I'm taking a short writer's break from being a domestic goddess. Brief no doubt because I have been thinking about writing that first sentence for the last 10 minutes. Every so often that sentence repeated itself in my brain when I wasn't distracted by The Solid Gold Oldies music station on TV playing in the background and by the ambitious things I want to complete before dinner begging for mental attention.

Sigh.

I forgot. What was the intent of this post?

Probably to brag about the things I have finally got to and then some. Should that be one word: then some, thensome?

To my great surprise the Blenheim apricot tree gifted us—and the birdies—with many branches full of fruit. We can't eat the apricot…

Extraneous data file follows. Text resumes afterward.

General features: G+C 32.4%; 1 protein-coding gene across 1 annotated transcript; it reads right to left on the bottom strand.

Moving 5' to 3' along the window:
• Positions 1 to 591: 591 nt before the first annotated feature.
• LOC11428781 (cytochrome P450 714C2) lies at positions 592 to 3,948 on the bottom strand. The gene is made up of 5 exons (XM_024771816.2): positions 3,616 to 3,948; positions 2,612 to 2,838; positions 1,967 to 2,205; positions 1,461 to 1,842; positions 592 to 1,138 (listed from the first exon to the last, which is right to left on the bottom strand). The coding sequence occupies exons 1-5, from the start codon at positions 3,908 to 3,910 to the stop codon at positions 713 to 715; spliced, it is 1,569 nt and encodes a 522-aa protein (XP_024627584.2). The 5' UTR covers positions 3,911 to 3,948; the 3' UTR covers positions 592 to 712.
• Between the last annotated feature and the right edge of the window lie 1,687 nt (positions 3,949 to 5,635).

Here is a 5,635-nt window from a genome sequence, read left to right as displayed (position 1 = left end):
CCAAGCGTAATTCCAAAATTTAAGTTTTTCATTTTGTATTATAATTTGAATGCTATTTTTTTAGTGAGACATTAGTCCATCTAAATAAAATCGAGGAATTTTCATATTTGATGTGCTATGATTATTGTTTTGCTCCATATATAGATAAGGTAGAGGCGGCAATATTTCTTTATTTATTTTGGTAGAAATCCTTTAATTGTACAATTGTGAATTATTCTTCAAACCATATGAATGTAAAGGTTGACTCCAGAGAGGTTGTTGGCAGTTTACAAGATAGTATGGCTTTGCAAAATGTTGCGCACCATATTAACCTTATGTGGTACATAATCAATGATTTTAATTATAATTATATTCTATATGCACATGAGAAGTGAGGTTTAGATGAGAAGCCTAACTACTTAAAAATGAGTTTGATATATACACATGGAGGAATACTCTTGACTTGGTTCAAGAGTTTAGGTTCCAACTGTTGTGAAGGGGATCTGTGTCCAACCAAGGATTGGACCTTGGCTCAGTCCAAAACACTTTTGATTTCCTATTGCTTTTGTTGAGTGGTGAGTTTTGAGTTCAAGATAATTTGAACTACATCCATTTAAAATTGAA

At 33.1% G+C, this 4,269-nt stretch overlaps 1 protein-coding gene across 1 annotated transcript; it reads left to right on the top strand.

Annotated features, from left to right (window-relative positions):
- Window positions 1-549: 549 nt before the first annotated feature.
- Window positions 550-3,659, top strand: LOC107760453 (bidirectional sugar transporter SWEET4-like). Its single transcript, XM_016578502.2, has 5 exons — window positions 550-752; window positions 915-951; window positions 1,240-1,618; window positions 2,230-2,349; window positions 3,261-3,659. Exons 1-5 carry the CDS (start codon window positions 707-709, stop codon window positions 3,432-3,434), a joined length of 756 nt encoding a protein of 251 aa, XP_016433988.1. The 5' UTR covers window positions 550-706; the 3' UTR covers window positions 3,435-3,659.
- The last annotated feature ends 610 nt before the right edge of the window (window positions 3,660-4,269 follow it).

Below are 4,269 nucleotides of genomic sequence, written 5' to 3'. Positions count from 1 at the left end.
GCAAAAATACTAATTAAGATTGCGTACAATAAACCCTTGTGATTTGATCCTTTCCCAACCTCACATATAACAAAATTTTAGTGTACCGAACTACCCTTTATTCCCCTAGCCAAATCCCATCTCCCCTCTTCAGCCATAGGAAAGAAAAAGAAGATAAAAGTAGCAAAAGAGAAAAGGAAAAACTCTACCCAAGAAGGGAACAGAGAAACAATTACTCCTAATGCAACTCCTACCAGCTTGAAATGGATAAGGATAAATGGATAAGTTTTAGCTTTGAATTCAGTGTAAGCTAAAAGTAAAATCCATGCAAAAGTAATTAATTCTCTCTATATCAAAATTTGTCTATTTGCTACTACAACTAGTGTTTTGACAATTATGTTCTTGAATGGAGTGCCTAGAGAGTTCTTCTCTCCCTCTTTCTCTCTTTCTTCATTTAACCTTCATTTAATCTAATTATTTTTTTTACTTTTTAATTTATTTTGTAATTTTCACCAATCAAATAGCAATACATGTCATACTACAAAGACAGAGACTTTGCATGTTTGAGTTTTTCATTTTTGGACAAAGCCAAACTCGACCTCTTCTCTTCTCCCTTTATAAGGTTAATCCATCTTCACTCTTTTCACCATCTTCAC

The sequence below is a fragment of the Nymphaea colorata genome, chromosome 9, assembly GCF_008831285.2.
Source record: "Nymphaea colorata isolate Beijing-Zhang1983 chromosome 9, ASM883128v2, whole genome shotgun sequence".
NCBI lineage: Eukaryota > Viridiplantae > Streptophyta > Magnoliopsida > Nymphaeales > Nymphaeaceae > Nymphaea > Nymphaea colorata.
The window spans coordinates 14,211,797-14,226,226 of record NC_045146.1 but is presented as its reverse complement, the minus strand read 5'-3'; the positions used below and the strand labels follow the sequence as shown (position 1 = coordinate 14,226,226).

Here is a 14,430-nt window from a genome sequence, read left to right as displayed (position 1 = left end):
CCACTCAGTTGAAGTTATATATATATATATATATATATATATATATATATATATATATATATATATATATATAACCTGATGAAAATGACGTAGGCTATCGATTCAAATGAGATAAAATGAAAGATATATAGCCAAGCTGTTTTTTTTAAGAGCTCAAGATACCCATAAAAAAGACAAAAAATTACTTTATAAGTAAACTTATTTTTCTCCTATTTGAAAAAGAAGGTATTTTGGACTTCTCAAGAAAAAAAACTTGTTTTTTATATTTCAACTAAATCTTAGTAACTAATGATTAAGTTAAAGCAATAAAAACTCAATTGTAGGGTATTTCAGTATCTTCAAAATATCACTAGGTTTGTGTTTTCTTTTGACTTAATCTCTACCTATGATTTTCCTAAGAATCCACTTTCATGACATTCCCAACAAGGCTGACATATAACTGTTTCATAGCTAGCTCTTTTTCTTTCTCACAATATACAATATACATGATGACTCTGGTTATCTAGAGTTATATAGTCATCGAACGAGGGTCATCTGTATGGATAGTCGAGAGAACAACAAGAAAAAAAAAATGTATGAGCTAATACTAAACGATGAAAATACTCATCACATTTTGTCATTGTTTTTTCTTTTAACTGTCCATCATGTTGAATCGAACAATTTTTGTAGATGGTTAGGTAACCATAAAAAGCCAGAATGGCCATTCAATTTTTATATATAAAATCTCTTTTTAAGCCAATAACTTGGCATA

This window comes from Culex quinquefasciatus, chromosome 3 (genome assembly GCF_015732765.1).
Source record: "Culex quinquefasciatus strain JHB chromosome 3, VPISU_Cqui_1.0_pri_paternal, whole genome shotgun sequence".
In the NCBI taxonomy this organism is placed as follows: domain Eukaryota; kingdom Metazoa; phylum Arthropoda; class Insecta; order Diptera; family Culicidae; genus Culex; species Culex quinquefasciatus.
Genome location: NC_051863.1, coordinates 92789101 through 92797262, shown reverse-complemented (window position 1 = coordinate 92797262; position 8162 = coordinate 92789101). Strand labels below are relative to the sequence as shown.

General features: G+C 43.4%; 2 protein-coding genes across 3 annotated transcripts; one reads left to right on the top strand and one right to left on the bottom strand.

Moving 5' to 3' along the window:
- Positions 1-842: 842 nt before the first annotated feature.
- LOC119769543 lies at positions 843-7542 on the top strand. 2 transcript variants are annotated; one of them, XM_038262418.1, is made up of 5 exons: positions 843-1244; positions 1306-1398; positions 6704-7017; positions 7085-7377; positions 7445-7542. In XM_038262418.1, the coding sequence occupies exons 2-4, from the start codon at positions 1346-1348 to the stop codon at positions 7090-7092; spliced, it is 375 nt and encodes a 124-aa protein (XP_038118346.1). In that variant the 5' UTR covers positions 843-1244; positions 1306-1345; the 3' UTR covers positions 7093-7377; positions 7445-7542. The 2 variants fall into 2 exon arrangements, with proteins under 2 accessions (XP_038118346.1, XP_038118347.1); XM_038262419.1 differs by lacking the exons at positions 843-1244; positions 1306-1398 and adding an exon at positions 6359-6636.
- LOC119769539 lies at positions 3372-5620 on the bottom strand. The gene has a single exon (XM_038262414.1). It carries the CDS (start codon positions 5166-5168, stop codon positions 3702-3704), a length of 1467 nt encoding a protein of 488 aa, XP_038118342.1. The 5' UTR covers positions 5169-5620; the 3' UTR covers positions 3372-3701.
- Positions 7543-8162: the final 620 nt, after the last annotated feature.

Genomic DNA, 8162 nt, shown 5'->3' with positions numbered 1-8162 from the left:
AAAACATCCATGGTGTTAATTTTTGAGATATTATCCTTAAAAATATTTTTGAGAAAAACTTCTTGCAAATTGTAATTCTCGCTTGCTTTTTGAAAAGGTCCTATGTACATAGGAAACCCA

Oh, Sweet Pea

Sweet peas.

One of my favorite flowers.

One of the first flowers I successfully grew as a kid.

When I was a teenager, they let me grow sweet peas on the south side of the house. I can't recall though if I was a decent shepherd of sweet peas. You know, if I had watered them regularly without being told. I doubt they would've told me if I forgot. Knowing the parents, they would've given the sweet peas a drink if they were watering in the area. The parents were great. I like to think they were impressed that I actually took an interest  in growing stuff. I also planted Sweet Williams beneath a tree in the front yard, but they didn't do as well as the sweet peas.

Sweet Peas. Sweet Williams. Yup. I was attracted to the names.

This morning I collected sweet pea seed pods in the backyard. Their season went quickly. The sweetpeas in the picture are the last for this year. They're volunteers. I didn't even know there were sweet peas until I looked out the window of L S…